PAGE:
NASA launched the Galileo spacecraft, which comprises the Galileo Orbiter and Space Probe, atop a Space Shuttle in 1989, using a 38-month orbit of Venus and the Earth’s gravitational pull to gain the necessary speed to reach Jupiter.
While the Galileo Orbiter was designed to orbit and study Jupiter and its moons, the Galileo Probe was released near Jupiter and was sent into the gas giant itself on 7 December 1995. It entered the atmosphere of Jupiter at 30 miles per second (46km per second), the highest impact speed ever achieved by a man-made object. Amazingly, Jupiter’s dense atmosphere slowed the craft to 0.07 miles per second (0.12km per second) in just four minutes.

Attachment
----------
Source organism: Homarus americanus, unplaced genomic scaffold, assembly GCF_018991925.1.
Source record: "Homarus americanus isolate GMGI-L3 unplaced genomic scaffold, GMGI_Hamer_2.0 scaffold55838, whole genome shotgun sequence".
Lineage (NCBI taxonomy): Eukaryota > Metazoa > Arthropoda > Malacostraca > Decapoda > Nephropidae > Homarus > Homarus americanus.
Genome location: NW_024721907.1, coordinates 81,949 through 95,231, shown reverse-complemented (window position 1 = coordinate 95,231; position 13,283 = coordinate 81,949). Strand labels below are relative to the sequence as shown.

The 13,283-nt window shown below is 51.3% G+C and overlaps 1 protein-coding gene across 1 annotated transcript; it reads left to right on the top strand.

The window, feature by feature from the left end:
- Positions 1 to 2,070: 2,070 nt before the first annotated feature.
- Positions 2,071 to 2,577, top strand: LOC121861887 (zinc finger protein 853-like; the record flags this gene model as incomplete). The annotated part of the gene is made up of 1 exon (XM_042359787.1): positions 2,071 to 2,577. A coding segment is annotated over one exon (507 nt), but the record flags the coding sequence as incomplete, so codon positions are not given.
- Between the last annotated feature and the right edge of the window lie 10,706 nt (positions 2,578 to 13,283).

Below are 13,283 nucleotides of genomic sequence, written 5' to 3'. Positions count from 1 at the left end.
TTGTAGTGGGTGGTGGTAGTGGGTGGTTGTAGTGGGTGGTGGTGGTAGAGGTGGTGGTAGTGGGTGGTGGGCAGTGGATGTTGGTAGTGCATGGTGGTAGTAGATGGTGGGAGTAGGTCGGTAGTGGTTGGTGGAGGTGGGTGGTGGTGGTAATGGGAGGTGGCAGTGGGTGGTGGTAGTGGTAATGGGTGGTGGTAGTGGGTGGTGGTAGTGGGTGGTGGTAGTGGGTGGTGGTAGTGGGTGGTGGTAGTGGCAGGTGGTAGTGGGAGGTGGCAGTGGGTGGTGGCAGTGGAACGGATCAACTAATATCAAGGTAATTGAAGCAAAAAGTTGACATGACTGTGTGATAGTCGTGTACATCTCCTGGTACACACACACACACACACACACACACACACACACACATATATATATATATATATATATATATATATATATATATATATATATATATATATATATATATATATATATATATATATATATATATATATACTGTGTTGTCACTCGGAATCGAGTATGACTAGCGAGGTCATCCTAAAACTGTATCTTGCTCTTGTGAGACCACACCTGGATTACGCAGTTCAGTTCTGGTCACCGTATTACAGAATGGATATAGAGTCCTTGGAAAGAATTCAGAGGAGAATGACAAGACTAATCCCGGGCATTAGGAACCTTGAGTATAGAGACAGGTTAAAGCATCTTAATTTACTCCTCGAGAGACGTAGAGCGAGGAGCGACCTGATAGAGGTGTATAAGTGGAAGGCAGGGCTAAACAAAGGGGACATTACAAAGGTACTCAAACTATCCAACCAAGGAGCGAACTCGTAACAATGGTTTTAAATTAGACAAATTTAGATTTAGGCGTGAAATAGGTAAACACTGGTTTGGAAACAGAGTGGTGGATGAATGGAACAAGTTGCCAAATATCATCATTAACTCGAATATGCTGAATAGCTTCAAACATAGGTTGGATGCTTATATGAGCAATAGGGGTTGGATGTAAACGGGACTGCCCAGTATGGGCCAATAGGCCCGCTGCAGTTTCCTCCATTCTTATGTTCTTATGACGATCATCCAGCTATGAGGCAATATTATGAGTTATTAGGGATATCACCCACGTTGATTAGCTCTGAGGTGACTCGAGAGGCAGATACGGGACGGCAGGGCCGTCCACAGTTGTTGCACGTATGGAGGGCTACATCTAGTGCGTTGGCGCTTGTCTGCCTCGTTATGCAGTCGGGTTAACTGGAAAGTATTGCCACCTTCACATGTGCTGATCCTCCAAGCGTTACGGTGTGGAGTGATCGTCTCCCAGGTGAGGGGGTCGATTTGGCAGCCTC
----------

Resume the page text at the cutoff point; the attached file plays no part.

The probe’s heat shield, made of carbon phenolic, was able to withstand the 15,500°C ball of plasma caused by this sudden deceleration, producing light brighter than the Sun’s surface. It remained active for about 78 minutes as it passed through Jupiter’s atmosphere, losing more than half of its mass in the process before being crushed by the huge pressure.
Wrapped in black and gold blankets to provide insulation and protect against micrometeorites, the probe conducted nine experiments that measured Jupiter’s atmospheric structure. It discovered the presence of a large amount of argon, krypton and xenon. For these to form Jupiter would need to be at a temperature of -240°C, suggesting it once orbited much further from the Sun earlier in its lifetime.
The only other man-made object to enter Jupiter’s atmosphere was the accompanying Galileo Orbiter, which was set on an intentional fatal collision course with Jupiter in 2003 so that it did not accidentally contaminate any nearby moons by crashing on them.
Image courtesy of NASA